14 years ago in 2006, a group of ranchers in the Hell Creek Formation of Montana made a monumental fossil find: the largely-complete remains of a triceratops, who died right nearby the bones of a T. Rex, presumably in battle.
But this is America. So, as National Geographic explains:
In the U.S., fossils found on federal land must enter approved repositories, such as accredited museums. But fossils found on private land, such as the Dueling Dinosaurs, can be legally bought and sold.
In 2013, the London-based auctioneer Bonhams persuaded Phipps and the Murrays to try auctioning off the fossil. Despite mixed feelings about giving up control over the buyer's identity, Phipps and the Murrays had significant costs to recoup, and they agreed. But the sale flopped, with bids failing to reach the $6 million minimum bid. The Dueling Dinosaurs left the New York City auction house and entered a storage facility on Long Island.
Years later, Zanno reached out to Phipps through his confidant Pete Larson, president of the Black Hills Institute, a South Dakota commercial paleontology firm, to inquire about selling the Dueling Dinosaurs to the NCMNS. In February 2016, Zanno and a team of museum staff visited the Long Island warehouse. […] Negotiations went smoothly, but before the Dueling Dinosaurs could go to Raleigh, they had to make it through years of grueling U.S. court battles.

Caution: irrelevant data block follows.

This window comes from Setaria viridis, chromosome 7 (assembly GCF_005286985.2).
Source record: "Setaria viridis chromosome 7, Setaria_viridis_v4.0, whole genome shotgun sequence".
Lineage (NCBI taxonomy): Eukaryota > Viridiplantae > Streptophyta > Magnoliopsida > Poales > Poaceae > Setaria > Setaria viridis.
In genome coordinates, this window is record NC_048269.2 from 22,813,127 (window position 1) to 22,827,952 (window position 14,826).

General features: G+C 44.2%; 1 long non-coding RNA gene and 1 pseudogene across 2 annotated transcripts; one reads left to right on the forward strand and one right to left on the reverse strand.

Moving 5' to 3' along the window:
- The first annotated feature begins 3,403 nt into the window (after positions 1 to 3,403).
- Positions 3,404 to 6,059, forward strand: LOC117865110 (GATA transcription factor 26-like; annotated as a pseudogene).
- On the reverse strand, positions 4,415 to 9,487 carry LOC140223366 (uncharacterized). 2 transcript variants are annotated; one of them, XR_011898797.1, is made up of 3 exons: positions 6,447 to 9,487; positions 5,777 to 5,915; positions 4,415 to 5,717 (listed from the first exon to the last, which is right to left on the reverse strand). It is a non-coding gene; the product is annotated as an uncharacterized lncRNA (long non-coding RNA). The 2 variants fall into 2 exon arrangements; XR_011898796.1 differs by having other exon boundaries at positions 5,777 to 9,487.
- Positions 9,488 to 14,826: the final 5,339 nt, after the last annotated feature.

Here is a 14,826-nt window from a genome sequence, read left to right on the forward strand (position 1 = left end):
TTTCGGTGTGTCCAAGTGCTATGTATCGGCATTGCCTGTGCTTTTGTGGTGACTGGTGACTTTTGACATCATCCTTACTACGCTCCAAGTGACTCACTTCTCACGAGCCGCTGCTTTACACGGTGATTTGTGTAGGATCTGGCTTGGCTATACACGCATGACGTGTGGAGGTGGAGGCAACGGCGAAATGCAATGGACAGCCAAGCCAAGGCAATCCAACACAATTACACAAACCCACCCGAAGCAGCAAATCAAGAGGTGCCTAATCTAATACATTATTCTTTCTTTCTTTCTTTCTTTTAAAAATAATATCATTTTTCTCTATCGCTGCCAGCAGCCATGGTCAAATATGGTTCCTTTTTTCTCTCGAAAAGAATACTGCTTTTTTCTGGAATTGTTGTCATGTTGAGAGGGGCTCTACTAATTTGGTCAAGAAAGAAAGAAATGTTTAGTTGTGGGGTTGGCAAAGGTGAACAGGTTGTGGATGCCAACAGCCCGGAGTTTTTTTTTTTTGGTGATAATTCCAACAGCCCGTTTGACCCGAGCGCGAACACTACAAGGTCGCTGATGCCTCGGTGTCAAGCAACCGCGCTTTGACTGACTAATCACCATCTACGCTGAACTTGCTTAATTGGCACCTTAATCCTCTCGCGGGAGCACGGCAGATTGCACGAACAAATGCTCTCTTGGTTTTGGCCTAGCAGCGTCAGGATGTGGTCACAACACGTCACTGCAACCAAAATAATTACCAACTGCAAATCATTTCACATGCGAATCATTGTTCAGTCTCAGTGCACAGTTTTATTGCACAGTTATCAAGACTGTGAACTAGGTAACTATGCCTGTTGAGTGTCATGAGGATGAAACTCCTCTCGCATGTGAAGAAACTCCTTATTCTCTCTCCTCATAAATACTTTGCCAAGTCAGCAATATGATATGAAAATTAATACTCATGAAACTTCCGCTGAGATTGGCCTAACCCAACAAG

The story behind this legal battle is epic and long-winded and absolutely worth a read if you're into things like the minutiae of dinosaur bone legal battles in the stupid US of A (which I totally am). I recommend the summary from National Geographic, or from Smithsonian Magazine.
But if you want to skip to the ending, here's the good news, also summarized by NatGeo (though it comes from the beginning of their article):
After years of legal battles that left the fossil locked away in labs or warehouses, the famed find is headed to the North Carolina Museum of Natural Sciences (NCMNS) in Raleigh. Thanks to donors including private foundations and the city, county, and state governments, the nonprofit Friends of the North Carolina Museum of Natural Sciences is buying the Dueling Dinosaurs on the museum's behalf for an undisclosed sum.
The fossil will be housed in a new expansion to the museum, including a state-of-the-art paleontology lab, that will open in 2022. "The Dueling Dinosaurs are really a gem that's been hidden away for more than a decade," says Lindsay Zanno, a paleontologist at North Carolina State University and the NCMNS head of paleontology.
I want to turn this epic into an HBO miniseries that jumps back and forth between the court room and the dinosaur battle. I also want to see that fossil.
'Dueling Dinosaurs' fossil, hidden from science for 14 years, could finally reveal its secrets [Michael Greshko / National Geographic]
Will the Public Ever Get to See the "Dueling Dinosaurs"? [Mike Sager / Smithsonian Magazine]
Clashing Titans for Sale [Graham Bowley / New York Times]
Image via YouTube